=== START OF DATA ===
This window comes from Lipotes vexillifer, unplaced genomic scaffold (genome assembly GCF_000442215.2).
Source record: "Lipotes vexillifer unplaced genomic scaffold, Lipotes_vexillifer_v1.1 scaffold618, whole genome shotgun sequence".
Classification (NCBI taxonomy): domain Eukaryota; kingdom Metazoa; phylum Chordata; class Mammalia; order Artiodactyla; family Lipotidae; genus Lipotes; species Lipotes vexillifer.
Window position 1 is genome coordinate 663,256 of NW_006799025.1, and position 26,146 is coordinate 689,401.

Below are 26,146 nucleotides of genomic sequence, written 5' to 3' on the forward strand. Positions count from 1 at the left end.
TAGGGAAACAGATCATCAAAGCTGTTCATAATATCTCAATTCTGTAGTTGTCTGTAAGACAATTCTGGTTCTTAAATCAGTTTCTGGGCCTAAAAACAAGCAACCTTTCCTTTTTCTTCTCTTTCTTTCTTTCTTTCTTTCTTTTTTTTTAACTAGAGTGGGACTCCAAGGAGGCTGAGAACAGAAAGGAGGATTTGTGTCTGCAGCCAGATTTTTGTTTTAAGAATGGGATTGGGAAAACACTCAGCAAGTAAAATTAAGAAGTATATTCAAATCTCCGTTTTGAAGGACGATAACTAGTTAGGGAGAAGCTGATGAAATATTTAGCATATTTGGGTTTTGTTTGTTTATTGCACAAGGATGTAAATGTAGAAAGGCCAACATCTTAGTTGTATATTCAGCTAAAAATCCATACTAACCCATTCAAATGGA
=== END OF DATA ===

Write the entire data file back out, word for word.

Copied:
This window comes from Lipotes vexillifer, unplaced genomic scaffold (genome assembly GCF_000442215.2).
Source record: "Lipotes vexillifer unplaced genomic scaffold, Lipotes_vexillifer_v1.1 scaffold618, whole genome shotgun sequence".
Classification (NCBI taxonomy): domain Eukaryota; kingdom Metazoa; phylum Chordata; class Mammalia; order Artiodactyla; family Lipotidae; genus Lipotes; species Lipotes vexillifer.
Window position 1 is genome coordinate 663,256 of NW_006799025.1, and position 26,146 is coordinate 689,401.

Below are 26,146 nucleotides of genomic sequence, written 5' to 3' on the forward strand. Positions count from 1 at the left end.
TAGGGAAACAGATCATCAAAGCTGTTCATAATATCTCAATTCTGTAGTTGTCTGTAAGACAATTCTGGTTCTTAAATCAGTTTCTGGGCCTAAAAACAAGCAACCTTTCCTTTTTCTTCTCTTTCTTTCTTTCTTTCTTTCTTTTTTTTTAACTAGAGTGGGACTCCAAGGAGGCTGAGAACAGAAAGGAGGATTTGTGTCTGCAGCCAGATTTTTGTTTTAAGAATGGGATTGGGAAAACACTCAGCAAGTAAAATTAAGAAGTATATTCAAATCTCCGTTTTGAAGGACGATAACTAGTTAGGGAGAAGCTGATGAAATATTTAGCATATTTGGGTTTTGTTTGTTTATTGCACAAGGATGTAAATGTAGAAAGGCCAACATCTTAGTTGTATATTCAGCTAAAAATCCATACTAACCCATTCAAATGGA